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A Message from incoming principal, Mr. Tony Harris
  Posted: 6/3/2020

Dear Cristo Rey Atlanta Community,

 

Over the past few days, Mrs. Naughton and I have been speaking about all that is going on in our community and wanted to reach out to you, our Cristo Rey family. We rose again today to encounter a world fighting to regain its sense of balance; to communities – and perhaps even households – struggling to find handholds of security and safety. 

 

We greet you in the name of Christ our Brother, whose death and resurrection provide hope for the journey ahead, and we pledge to remain in solidarity with all who strive toward justice.  The word “solidarity” comes to us from the French language and has, in its roots, a meaning that focuses on our “communion of interests and responsibilities.”  The past few days have been especially challenging for us, and on so many levels.  It is clear that our “communion of interests and responsibilities” continue to intersect as we watch friends, family, and neighbors in the streets of Minneapolis, Atlanta, Los Angeles, Chicago, and New York.  Though this is not the first time that we have protested injustice, it is the first time in our lifetimes that our call to action has occurred in precisely the moment when we have also been cautioned by our mayor and other civic leaders to isolate.

 

This very real tension simultaneously cautions us to stand, to be heard, to engage injustice by being the voice for those who have been silenced, while also urging us to remain distant so as to thwart the spread of a deadly virus.  What are we to do?

 

Our consciences and Jesuit tradition demand that we not sit silently.  Indeed, our characteristics of the graduate at graduation compel us to “commit to doing justice” in the service of others.  Mr. George Floyd’s voice was not heard, and so we stand to speak against the culture of violence that, unchecked, will only continue to devalue the humanity within us all.  We stand to unite our voices with those of the family of Louisville resident Breonna Taylor whose cries of shock, and horror – in her own home – were ignored.  We question any claim to a justice that abrogates our constitutional right to liberty; our freedom to safely walk or jog our streets, to travel through neighborhoods, to shop, or eat, or live unencumbered by bias, racism, and any proposition that one person’s life is less than another’s or that one person’s rights are privileged over another’s.

 

As one of Cristo Rey Atlanta’s newest community members, I stand with you and denounce the culture of oppression and prejudice that have once again fueled the fires and looting across America.  I stand with all who demand justice for Mr. Floyd, Ms. Taylor, and Mr. Arbery.  We know too well the history that made the devaluation of their lives possible, and we work to challenge corrupt systems and to change them.

 

To say we stand in solidarity with others seeking positive change is to understand that when we embrace our “communion of interests and responsibilities” we become the change agents who will not let the silence go unbroken.  We stand on courage and conviction.  We stand on our genuine care for community.  We lean into our Faith and into a legacy of community-builders.  Our conscience and just plain good sense guide our actions.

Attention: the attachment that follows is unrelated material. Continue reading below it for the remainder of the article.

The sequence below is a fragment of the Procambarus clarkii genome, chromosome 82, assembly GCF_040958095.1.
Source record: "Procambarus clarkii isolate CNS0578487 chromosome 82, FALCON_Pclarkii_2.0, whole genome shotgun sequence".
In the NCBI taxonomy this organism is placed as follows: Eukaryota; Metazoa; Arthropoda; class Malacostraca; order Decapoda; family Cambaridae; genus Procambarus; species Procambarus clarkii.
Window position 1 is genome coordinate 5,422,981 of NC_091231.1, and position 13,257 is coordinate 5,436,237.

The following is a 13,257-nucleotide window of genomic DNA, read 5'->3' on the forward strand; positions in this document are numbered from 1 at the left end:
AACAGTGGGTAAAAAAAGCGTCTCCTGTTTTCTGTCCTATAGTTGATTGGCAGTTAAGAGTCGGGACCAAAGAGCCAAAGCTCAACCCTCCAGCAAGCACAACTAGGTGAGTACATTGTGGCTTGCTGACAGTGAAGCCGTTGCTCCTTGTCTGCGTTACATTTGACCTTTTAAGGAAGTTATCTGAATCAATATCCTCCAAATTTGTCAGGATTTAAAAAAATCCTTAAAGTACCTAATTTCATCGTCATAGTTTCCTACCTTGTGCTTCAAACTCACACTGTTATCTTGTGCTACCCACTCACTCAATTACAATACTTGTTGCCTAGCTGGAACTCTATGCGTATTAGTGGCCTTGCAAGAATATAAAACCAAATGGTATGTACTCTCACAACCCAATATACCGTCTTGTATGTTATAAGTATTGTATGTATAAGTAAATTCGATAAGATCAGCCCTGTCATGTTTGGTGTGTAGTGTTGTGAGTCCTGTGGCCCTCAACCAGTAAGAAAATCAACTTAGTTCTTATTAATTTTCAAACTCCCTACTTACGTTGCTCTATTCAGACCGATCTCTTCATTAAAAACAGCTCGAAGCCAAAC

What are we to do?  In the short-run we can walk peacefully raising our voices with others seeking justice.  We can support our mayor knowing our alliance with her efforts only strengthens the cause for right and makes it more possible to effect change.  In the longer run we can throw our time and talent into worthy causes and institutions with the belief that our labor furthers the cause of what is just and right and good.  This is not limited only to the service we might provide in our communities or to the care we might show in our churches.  It extends also to our civic responsibility to thoughtfully and purposefully elect leaders who we believe have our best interests at heart and whose integrity is proven through demonstrated care for their constituents.  And in perhaps the longest play of all you might commit yourself to become the civic leaders of your own communities, infusing all that you do to build those communities into bastions of equality, justice, and accountability. 

 

What are we to do?  We must act at all of these levels because engaging today or only for a few weeks allows the focus to fail and the silence to reign.  We must see that our individual threads, when woven with intention and purpose, create garments whose properties of protection are unparalleled, and we must appreciate that the weaving takes time and effort.  We must labor for today and for tomorrow.

 

In the midst of our mourning, our anger, and our incredulity we should prayerfully cement our resolve to be the builders and to nurture even the smallest seedlings of what is right and good.  We must commit ourselves to a patient and persistent fanning of the embers that become the warming flames of a hearth and not simply the blazing spectacles we see on the news.  In the midst of our mourning let our right and good and true action inspire commitment in others. 

 

We do, indeed share in a communion of interests and responsibilities.   When we echo, “Viva Cristo Rey!” let it not be out of habit, but with the knowledge that WE give life to Cristo Rey just as Christ, our King, ensures life for each of us.

 

Viva Cristo Rey!

 

Yours in Christ,

 

Mr. Tony Harris

Incoming Principal